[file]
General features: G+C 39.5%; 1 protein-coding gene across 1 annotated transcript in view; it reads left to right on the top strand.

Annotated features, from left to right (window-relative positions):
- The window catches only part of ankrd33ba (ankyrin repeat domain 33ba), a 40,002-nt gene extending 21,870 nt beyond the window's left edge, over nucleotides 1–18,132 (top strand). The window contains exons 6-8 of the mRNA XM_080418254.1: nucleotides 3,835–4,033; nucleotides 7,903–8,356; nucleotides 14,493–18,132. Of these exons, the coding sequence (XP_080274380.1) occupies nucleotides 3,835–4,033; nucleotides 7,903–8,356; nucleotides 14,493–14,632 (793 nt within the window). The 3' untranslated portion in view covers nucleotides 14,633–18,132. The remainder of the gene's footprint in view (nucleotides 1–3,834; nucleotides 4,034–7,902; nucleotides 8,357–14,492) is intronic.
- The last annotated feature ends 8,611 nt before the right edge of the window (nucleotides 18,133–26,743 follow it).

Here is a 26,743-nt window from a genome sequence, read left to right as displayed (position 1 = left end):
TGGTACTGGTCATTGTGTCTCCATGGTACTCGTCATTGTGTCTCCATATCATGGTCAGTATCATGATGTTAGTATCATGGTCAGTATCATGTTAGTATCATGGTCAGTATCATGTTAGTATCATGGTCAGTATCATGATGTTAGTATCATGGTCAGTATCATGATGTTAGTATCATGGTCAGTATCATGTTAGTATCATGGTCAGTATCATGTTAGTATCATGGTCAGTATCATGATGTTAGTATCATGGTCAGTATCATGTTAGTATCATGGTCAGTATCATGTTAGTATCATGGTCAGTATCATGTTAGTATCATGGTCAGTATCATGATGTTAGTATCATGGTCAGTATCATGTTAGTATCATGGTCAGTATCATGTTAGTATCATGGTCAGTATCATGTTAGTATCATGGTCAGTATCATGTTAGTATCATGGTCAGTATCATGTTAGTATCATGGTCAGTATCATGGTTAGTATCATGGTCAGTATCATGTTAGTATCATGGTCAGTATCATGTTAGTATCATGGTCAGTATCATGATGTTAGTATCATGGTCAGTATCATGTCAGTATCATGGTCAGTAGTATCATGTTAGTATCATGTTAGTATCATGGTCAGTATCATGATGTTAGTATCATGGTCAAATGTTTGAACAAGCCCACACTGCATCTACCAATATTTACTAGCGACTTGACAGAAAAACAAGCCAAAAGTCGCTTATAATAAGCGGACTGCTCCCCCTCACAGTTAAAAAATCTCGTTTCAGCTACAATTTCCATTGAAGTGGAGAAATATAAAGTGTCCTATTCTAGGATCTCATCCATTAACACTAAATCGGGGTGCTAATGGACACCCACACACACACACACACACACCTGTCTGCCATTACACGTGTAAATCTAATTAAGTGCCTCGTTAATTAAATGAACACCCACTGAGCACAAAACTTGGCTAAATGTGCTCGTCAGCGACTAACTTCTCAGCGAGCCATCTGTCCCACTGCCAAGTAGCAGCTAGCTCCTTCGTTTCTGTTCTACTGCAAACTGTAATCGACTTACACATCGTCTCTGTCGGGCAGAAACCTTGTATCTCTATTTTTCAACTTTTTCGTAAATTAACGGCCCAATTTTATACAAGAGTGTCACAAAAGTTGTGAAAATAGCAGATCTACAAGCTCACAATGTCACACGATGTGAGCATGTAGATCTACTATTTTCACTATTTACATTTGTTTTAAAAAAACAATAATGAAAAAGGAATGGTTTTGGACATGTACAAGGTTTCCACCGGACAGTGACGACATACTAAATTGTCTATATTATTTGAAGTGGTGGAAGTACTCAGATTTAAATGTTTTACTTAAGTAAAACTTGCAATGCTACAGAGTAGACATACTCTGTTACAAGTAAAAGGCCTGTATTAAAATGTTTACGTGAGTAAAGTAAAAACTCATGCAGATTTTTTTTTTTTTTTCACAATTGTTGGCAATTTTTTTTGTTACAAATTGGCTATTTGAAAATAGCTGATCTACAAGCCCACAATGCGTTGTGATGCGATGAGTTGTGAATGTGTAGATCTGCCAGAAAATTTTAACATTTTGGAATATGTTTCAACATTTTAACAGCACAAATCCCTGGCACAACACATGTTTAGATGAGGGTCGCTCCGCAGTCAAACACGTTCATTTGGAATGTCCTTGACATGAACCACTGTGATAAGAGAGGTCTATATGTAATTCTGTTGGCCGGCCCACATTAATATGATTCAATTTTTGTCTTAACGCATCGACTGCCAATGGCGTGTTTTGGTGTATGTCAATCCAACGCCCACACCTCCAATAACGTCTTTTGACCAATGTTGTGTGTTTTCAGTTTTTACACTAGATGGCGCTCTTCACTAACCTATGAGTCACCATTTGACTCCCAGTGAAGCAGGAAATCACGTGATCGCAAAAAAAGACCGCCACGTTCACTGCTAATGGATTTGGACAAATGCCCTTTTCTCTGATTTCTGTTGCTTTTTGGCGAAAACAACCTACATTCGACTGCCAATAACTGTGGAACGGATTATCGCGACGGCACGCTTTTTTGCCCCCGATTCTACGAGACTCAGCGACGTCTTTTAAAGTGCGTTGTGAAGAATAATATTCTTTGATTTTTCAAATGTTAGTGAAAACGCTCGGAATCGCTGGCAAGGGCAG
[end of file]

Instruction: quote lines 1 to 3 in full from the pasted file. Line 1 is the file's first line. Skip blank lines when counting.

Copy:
General features: G+C 39.5%; 1 protein-coding gene across 1 annotated transcript in view; it reads left to right on the top strand.

Annotated features, from left to right (window-relative positions):
- The window catches only part of ankrd33ba (ankyrin repeat domain 33ba), a 40,002-nt gene extending 21,870 nt beyond the window's left edge, over nucleotides 1–18,132 (top strand). The window contains exons 6-8 of the mRNA XM_080418254.1: nucleotides 3,835–4,033; nucleotides 7,903–8,356; nucleotides 14,493–18,132. Of these exons, the coding sequence (XP_080274380.1) occupies nucleotides 3,835–4,033; nucleotides 7,903–8,356; nucleotides 14,493–14,632 (793 nt within the window). The 3' untranslated portion in view covers nucleotides 14,633–18,132. The remainder of the gene's footprint in view (nucleotides 1–3,834; nucleotides 4,034–7,902; nucleotides 8,357–14,492) is intronic.